I never thought it would be like that growing up. I thought that you just write a song that someone wants to hear. I guess growing up in the 90s, I thought that irony was a big part of what I thought music should be. At a certain point, I discovered the Beach Boys and Sonic Youth didn’t seem quite as palpable. Irony should be quashed, I think.

One of the most substantial thematic elements on David Foster Wallace’s body of work then, both implicit and explicit, was about a fight against irony, which he considered to be a plague for the generations that embraced it. And then irony as a default outlooks seems to have withered compared to what it once was, and we live in a very self-referential time, but no longer in one that embraces irony as militantly as we did 5 years ago and beyond. There was this daunting decade, decade and a half where irony was the default setting, then a half decade or so where that was questioned, and now there is this post-ironic atmosphere that we are figuring out today. I had never thought about the fact that there were artists who learned how to be artists, what they imagined art to look like, in the ironic period who would then have to go on to exist in the post irony era.

Any time I have gotten really invested in what I am saying, people will say, “That’s so retro,” or “That’s so eighties.” And that is always puzzling to me, because that’s not what it is about for me. It is sad to me, I guess, that you can’t sound sincere today unless you are doing Americana, because that, to me, is the most emotionally detached, ironic stuff I can think of.

It’s strange to me that there is this constant push-pull between irony and sincerity because there appears to be very little in-between. Bands will commit one way or another. I guess it seems strange to me that now that music is so open and wide and anybody can get anything at any time, bands have become even more pigeonholed in the way that people listen to music.

When I was a kid in the 90s you had a certain amount of cash from an allowance or paper route or whatever, and you were hoping the older guys at the record store would help you get something you would genuinely enjoy. If you didn’t enjoy it, you had to sit with it for at least a week or two until you could get something else. I remember when I heard the Smiths for the first time, I absolutely hated it but I had to sit and listen to it for two weeks and by that time, they had become my favorite thing of all time. Kids these days will hear a name, download a discography, and if they don’t like it after a couple songs, they will delete the entire discography. I think that’s part of the reason bands have to be so polarizing these days. There is no room for growth and rapport with fans when you only have 15 seconds to form that relationship.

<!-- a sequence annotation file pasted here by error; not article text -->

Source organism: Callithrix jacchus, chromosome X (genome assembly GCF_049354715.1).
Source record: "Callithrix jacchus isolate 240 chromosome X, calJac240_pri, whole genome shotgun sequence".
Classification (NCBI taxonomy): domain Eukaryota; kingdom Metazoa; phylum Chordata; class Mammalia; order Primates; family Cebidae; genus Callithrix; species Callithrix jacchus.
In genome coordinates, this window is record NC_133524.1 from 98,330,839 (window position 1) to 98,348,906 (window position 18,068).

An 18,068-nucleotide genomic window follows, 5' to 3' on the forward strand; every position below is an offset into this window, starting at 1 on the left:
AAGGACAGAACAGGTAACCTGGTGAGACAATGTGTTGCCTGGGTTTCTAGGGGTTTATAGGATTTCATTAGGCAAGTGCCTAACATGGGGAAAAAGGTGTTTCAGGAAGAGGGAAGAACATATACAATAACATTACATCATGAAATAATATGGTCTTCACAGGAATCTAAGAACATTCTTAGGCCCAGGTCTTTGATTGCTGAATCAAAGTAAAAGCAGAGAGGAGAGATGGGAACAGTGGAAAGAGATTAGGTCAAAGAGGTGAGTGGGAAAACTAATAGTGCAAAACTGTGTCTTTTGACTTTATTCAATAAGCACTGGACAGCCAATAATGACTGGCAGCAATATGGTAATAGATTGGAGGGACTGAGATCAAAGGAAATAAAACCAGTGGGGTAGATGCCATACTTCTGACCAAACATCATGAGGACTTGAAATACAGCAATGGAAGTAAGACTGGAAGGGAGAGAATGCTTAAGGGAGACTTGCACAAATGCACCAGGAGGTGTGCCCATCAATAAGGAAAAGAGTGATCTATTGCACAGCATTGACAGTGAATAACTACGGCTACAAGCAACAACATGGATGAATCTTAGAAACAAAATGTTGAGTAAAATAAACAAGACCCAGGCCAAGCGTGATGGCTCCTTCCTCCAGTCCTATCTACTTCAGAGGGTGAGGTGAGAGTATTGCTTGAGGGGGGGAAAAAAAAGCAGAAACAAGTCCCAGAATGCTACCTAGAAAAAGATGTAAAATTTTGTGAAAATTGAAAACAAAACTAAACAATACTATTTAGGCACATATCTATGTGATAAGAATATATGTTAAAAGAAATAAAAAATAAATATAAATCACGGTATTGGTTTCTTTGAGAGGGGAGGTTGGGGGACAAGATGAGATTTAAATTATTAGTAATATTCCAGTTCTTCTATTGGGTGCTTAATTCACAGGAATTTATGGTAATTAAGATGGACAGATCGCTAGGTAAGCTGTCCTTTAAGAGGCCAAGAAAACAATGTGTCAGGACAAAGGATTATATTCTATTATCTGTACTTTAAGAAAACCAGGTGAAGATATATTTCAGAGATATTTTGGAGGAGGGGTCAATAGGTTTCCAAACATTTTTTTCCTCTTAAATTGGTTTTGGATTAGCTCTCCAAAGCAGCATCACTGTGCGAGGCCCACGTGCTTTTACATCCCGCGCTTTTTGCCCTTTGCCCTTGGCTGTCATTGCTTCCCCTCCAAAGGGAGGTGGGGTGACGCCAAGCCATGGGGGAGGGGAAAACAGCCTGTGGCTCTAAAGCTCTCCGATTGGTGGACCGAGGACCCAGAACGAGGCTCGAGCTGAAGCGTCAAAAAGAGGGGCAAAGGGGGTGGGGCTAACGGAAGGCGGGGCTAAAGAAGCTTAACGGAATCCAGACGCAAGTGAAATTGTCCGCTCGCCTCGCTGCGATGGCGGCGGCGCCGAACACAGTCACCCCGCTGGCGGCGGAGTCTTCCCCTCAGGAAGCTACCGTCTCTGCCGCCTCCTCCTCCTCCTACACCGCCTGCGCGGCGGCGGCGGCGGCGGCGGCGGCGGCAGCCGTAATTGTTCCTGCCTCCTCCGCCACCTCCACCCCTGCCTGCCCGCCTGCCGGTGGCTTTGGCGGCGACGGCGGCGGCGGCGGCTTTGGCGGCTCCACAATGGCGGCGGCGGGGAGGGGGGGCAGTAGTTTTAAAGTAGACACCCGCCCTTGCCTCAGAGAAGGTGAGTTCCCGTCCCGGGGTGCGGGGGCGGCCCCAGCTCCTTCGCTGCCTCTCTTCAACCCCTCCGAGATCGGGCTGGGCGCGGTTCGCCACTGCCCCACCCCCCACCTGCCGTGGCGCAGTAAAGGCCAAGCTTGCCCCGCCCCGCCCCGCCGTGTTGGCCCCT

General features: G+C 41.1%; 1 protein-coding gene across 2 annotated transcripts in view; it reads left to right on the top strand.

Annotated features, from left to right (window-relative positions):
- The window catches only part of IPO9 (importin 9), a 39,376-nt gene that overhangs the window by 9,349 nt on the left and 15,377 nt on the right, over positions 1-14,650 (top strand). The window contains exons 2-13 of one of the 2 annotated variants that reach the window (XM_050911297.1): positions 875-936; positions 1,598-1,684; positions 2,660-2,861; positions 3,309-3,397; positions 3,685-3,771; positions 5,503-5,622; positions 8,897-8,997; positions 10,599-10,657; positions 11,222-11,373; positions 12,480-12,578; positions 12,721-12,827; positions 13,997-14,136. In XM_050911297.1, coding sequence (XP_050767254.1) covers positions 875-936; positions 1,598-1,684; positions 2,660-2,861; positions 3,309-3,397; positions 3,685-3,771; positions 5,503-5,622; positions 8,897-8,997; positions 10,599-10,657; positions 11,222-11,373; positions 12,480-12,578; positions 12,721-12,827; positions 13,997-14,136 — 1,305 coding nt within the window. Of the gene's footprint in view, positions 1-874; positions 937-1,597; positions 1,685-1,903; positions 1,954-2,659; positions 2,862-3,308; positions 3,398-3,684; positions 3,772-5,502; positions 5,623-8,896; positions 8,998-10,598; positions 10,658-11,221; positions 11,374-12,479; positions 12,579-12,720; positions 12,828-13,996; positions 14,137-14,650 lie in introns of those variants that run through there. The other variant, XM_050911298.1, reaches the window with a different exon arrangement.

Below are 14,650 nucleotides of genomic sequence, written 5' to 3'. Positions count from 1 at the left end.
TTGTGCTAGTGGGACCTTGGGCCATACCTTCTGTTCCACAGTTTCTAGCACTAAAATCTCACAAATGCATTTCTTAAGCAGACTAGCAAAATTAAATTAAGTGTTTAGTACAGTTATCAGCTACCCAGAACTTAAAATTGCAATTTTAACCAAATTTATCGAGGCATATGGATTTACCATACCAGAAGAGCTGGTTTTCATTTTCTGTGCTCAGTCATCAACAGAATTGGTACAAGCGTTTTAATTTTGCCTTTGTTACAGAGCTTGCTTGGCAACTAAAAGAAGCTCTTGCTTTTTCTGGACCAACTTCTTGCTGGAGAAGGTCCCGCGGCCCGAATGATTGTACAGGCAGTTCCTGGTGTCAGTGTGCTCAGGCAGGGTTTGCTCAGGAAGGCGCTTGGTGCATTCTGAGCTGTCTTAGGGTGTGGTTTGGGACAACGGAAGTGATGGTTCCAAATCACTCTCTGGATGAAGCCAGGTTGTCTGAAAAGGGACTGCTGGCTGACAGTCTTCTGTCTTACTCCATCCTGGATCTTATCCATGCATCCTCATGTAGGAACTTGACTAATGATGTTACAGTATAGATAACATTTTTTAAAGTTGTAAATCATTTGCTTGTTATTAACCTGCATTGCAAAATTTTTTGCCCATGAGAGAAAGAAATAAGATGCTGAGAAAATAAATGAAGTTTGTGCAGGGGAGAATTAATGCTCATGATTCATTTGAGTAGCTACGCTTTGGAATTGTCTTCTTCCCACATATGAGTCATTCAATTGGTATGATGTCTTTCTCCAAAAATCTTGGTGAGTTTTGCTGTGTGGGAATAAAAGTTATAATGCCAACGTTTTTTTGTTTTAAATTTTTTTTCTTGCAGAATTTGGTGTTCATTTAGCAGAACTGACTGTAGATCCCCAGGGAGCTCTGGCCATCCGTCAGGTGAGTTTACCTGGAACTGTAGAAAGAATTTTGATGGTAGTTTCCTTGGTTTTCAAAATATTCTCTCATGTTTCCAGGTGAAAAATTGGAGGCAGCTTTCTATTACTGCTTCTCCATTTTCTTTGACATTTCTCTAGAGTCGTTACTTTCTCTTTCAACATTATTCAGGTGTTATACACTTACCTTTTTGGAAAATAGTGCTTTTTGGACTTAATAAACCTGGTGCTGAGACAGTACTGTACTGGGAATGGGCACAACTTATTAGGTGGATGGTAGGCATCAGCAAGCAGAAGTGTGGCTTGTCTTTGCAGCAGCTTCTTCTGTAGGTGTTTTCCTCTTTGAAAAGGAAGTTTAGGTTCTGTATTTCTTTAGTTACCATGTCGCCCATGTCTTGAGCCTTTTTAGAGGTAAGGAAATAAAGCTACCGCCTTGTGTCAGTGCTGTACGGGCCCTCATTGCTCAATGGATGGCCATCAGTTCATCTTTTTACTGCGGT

So it is a situation where the same mechanisms and reality that make it possible to listen to anything at any time also make standard a situation in which the listener is no longer put into a situation where they have to form a relationship with the art. I haven’t spent much time thinking about the relationship between the listener and the media, but you make an interesting point. I went to the Windham Bullmoose the other day and I bought two CDs, the new Devandra Banhart and an album by Uncle Acid and The Deadbeats, and I bought it from the staff picks section. The young woman there was so excited that I had bought one of her picks, and I explained, “Well, I got old and I have a child, so I am back to outsourcing my taste to people who have the time to form it.” It brought me back to when I was a kid and someone at the Windham Bullmoose turned me on to Mr. Bungle and Dr. Octagon. I suppose we have plenty of opportunities to have good music suggested to us, but then we have to be willing or, as you have described it, sort of forced into spending time with it until we can really examine how we feel about it.

I remember going into Bullmoose when I was 13 and I was under the impression that I really liked White Zombie and I went in and told someone that and asked him to show me where it was. The guy took me aside and sold me Daydream Nation that day. It is that interaction that is missing on the iTunes store and Pitchfork too.

Any departing words?

It has been a dark, daunting winter. I am ready to move into a bright summer.
IMAGE SOURCE: McCurry’s Facebook Page

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Alex Steed

About Alex Steed

Alex Steed has written about and engaged in politics since he was an insufferable teenager. He has run for the Statehouse and produced a successful web series. He now runs a content firm called Knack Factory with two guys who are a lot more talented than himself.